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The cytosolic chaperonin CCT associates to cytoplasmic microtubular structures during mammalian spermiogenesis and to heterochromatin in germline and somatic cells.

Authors: Soues, S  Kann, ML  Fouquet, JP  Melki, R 
Citation: Soues S, etal., Exp Cell Res 2003 Aug 15;288(2):363-73.
Pubmed: (View Article at PubMed) PMID:12915127

Spermiogenesis, the haploid phase of spermatogenesis, is characterised by a dramatic cytodifferentiation of spermatids. The two major steps, nuclear shaping and cytoplasmic reorganisation of the organelles, rely on an extensive remodelling of the microtubule cytoskeleton. Folding of alpha- and beta-tubulin is mediated by the cytoplasmic chaperonin containing TCP-1 (CCT), highly expressed in testis. We studied CCT cellular distribution throughout spermatogenesis by immunofluorescence and immunoelectron microscopy. We unveil two main cytoplasmic localisations for CCT: at the centrosome and at the microtubules of the manchette, a structure unique to male germ cells. Both structures are essential for spermatid differentiation and may require CCT function. Although CCT is essentially cytoplasmic, a few reports suggest that a subset may have a nuclear localisation. We demonstrate that in the nucleus of germline and somatic cells, part of CCT associates to heterochromatin. In interphase cells, CCT seems generally confined to constitutive heterochromatin. Nevertheless, in condensing nucleus of future spermatozoon, it is also associated with chromatin undergoing compaction. Finally, in fully-condensed mitotic chromosomes, CCT is located all along the chromosomes. Our finding that CCT is associated with constitutive heterochromatin and to compacting chromatin raises the possibility that it may be implicated in maintenance and remodelling of heterochromatin.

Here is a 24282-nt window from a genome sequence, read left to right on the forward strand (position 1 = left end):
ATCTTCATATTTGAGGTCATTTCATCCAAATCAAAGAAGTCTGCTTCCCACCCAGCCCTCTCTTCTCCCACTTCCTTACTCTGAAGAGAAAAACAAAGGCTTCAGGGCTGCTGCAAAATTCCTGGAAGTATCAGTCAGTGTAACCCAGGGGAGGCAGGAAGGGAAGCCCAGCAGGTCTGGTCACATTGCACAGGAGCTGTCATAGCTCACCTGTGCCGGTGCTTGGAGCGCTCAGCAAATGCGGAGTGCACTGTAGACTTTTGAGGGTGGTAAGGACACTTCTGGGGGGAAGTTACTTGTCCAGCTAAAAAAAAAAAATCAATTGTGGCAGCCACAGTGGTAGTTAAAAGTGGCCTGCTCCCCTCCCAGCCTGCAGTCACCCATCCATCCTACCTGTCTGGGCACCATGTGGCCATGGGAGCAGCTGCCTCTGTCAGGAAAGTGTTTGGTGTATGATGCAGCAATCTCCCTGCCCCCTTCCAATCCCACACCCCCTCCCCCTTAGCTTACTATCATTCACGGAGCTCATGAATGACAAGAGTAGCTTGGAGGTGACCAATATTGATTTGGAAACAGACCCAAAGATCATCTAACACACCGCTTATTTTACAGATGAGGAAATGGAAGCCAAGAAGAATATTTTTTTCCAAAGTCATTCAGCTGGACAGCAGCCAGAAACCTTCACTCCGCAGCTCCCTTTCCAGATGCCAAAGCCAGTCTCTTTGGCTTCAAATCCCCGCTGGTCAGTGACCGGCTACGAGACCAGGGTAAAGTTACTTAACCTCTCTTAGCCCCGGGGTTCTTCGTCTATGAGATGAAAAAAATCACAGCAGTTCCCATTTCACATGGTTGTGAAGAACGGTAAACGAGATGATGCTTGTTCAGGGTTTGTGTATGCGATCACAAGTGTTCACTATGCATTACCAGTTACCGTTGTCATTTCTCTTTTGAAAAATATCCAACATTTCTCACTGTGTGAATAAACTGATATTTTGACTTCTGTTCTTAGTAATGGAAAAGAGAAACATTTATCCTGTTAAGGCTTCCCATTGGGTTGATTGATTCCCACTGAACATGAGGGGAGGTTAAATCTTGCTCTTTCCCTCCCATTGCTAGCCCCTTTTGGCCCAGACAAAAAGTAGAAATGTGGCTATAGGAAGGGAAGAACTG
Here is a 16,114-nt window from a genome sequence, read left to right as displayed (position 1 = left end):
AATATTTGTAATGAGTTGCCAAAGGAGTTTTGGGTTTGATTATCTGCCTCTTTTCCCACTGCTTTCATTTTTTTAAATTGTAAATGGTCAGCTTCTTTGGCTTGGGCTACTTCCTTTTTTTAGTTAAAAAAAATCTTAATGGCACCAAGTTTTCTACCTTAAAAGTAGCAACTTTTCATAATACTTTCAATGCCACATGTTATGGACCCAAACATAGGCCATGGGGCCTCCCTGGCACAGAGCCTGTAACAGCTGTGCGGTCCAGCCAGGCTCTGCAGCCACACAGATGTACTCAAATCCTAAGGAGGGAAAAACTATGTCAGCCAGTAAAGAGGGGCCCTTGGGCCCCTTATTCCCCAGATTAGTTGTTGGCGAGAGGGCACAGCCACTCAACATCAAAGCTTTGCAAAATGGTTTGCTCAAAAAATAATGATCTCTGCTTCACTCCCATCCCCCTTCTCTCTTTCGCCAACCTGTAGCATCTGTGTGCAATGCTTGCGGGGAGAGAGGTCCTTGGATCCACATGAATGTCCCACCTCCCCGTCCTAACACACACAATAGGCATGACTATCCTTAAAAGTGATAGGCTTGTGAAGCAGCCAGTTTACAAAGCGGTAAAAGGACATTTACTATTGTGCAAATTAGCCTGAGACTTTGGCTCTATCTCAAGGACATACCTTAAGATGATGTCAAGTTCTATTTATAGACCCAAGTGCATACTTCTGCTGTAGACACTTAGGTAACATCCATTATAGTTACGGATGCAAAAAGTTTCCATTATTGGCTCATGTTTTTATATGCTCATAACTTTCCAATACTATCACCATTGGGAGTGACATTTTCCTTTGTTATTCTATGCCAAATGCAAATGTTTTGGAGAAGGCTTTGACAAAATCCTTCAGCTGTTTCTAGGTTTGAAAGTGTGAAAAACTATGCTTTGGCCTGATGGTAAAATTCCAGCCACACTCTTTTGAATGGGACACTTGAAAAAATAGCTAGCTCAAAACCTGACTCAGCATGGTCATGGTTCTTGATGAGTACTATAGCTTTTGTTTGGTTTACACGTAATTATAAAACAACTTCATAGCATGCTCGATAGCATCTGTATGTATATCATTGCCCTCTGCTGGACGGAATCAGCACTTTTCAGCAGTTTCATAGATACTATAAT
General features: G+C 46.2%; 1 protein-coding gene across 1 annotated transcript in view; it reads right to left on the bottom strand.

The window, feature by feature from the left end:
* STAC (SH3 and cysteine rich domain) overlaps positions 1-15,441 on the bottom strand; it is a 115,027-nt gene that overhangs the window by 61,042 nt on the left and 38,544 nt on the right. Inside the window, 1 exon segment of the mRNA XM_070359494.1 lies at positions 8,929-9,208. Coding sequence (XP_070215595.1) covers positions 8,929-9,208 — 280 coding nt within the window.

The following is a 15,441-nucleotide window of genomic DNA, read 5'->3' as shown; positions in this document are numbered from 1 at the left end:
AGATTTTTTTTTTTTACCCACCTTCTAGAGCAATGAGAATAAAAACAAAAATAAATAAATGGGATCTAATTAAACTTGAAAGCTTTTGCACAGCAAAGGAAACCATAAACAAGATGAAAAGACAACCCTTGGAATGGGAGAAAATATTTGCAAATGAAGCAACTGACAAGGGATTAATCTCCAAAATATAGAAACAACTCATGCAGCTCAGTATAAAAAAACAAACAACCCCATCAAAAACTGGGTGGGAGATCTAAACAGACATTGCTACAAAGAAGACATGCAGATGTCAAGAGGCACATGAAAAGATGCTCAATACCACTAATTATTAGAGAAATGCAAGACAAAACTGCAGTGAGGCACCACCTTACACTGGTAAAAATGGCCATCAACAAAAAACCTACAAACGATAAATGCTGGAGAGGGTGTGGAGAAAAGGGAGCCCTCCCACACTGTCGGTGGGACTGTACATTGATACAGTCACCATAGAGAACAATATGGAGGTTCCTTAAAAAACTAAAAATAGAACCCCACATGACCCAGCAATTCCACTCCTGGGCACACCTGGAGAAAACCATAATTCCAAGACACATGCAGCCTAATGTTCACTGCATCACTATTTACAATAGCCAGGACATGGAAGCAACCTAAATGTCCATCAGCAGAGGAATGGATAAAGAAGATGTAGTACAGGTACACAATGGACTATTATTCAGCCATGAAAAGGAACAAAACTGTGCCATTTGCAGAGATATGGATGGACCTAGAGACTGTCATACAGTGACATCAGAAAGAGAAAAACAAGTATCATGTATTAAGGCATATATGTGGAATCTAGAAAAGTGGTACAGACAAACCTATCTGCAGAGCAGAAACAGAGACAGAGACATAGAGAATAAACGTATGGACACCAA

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CRRD Object Information
CRRD ID: 1304423
Created: 2004-12-22
Species: All species
Last Modified: 2004-12-22
Status: ACTIVE



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RGD is funded by grant HL64541 from the National Heart, Lung, and Blood Institute on behalf of the NIH.